Past surveys show clear support for previous deals: In the Tami Steinmetz War and Peace Index from late June 2008, 71 percent of the Jewish population supported releasing “hundreds if not more” prisoners for Schalit, and only 21% opposed (the gap was even slightly larger when Arab respondents were included). In the same survey, 61% supported the release of terrorists, including the infamous Samir Kuntar, with only 31% opposed, in exchange for soldiers Ehud Goldwasser and Eldad Regev, who were presumed dead in Lebanon. The same figure of 61% was confirmed by a Dahaf poll published in the Hebrew mass daily Yedioth Ahronoth at around the same time.

But when faced with the weighty arguments presented in a balanced way in our survey, the public was far more divided, and only a plurality, not a majority, supported it. In the telephone survey of 500 Israeli Jews from 8-9 December 2009, I asked:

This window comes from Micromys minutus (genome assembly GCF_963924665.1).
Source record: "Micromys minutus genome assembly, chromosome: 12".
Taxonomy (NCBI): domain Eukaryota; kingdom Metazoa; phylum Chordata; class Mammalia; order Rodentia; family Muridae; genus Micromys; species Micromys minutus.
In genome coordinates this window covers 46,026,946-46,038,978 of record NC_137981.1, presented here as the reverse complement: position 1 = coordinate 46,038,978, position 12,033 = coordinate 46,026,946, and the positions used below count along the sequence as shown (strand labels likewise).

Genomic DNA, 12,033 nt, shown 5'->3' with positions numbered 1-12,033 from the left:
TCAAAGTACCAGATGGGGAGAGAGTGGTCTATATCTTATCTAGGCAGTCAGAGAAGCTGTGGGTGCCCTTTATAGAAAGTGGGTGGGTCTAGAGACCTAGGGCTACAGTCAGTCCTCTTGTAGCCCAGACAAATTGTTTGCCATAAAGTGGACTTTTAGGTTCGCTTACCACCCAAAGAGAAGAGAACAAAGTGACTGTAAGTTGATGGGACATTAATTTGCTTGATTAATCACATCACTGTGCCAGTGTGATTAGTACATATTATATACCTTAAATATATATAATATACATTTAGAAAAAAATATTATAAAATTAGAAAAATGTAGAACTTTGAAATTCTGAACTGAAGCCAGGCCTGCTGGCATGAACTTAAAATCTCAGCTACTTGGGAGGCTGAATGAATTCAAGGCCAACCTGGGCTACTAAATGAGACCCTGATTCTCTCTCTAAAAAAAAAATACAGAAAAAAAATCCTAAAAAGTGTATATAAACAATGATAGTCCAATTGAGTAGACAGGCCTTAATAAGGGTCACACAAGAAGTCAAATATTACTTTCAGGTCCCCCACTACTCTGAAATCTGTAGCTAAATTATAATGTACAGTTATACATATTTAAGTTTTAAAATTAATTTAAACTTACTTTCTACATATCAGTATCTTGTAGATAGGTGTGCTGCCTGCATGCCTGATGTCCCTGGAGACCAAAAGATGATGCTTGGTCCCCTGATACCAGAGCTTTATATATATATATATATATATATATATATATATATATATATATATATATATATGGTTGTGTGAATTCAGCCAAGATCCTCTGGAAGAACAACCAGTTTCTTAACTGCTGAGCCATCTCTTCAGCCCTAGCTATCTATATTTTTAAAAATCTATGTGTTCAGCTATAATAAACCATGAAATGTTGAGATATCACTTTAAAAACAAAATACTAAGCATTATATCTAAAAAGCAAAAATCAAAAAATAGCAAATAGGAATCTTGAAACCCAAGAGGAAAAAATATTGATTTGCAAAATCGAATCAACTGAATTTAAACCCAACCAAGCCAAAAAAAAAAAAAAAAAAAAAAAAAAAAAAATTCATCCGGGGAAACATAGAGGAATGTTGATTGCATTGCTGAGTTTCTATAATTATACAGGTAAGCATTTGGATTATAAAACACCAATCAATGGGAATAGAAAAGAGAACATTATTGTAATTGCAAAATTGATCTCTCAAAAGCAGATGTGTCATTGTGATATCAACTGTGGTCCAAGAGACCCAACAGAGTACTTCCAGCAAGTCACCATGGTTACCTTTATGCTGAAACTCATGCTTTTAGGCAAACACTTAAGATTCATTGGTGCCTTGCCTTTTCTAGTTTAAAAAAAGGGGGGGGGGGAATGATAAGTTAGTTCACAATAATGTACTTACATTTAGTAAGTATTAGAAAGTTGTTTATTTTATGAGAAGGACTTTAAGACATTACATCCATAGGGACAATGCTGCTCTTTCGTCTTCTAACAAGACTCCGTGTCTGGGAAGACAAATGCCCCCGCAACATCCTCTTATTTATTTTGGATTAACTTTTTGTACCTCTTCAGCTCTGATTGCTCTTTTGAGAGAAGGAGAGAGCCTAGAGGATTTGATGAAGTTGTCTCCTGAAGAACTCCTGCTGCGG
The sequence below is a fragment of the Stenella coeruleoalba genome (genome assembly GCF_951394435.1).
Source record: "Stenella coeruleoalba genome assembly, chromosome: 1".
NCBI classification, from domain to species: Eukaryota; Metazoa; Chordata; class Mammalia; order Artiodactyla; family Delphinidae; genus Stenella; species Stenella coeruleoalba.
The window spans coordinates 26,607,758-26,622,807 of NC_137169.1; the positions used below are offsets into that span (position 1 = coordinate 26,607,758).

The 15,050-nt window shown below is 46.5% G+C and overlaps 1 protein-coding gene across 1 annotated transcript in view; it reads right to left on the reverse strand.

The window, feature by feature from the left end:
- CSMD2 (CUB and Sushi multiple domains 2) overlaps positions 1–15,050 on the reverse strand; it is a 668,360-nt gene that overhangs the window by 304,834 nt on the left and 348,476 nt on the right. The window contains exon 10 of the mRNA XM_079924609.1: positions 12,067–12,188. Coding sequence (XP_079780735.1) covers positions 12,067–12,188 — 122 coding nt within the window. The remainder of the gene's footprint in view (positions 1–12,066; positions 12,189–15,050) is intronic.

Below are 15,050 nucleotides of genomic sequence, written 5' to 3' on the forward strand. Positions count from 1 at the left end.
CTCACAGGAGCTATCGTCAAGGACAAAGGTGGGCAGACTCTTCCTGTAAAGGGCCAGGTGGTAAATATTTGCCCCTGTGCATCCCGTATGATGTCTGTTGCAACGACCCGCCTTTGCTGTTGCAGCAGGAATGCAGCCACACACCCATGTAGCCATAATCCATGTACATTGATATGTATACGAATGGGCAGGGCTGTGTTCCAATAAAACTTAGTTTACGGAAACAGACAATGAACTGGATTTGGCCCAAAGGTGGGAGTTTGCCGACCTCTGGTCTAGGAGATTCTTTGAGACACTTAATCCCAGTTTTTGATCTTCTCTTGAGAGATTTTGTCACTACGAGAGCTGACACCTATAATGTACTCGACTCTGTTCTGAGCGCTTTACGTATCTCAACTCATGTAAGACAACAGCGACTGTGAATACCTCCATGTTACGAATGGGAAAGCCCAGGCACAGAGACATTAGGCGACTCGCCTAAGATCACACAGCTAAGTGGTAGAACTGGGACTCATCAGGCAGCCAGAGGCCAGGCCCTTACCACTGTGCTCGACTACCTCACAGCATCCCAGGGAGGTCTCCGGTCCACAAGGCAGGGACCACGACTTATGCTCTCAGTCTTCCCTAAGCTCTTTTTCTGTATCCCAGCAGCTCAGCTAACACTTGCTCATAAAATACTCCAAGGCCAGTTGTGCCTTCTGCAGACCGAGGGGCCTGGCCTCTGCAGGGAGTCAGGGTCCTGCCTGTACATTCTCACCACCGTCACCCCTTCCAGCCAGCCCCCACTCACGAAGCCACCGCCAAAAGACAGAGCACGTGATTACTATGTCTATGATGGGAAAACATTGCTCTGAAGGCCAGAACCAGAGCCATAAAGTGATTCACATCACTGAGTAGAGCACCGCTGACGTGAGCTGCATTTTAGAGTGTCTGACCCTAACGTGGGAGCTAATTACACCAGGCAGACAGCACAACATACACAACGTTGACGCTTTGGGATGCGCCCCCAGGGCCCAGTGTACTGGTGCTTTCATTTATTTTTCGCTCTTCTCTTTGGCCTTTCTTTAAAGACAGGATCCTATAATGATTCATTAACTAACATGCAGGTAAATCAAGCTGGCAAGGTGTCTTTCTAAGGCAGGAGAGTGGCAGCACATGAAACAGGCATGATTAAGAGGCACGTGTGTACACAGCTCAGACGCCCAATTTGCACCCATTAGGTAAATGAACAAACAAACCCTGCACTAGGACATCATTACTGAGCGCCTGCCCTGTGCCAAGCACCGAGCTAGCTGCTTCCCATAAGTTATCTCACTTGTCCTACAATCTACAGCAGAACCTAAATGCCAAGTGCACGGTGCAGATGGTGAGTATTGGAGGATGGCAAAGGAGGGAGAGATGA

If the state does not save each captured soldier, even by releasing many terrorists, Israelis are likely to lose faith that the state will back up IDF soldiers.” – OR “If the state saves all captives by freeing many terrorists, it encourages kidnappings in the future and the state thereby endangers the lives of IDF soldiers in the future.” [People had to choose which view is closer to their own]

… Some 46% of respondents, not quite an absolute majority, felt closer to the view that if the state fails to save a soldier, they might lose faith that the state will back up IDF soldiers in general. Nearly one-third (31%) were more concerned that a deal means the state is endangering soldiers in the future. Those who chose the option favoring a deal showed more intensity – they agreed much more with that sentence, at twice the rate of those who agreed much more with the sentence focused on the dangers of a deal – 33% to 17%. Nine percent felt both to be true, and another 12% could not decide at all between them.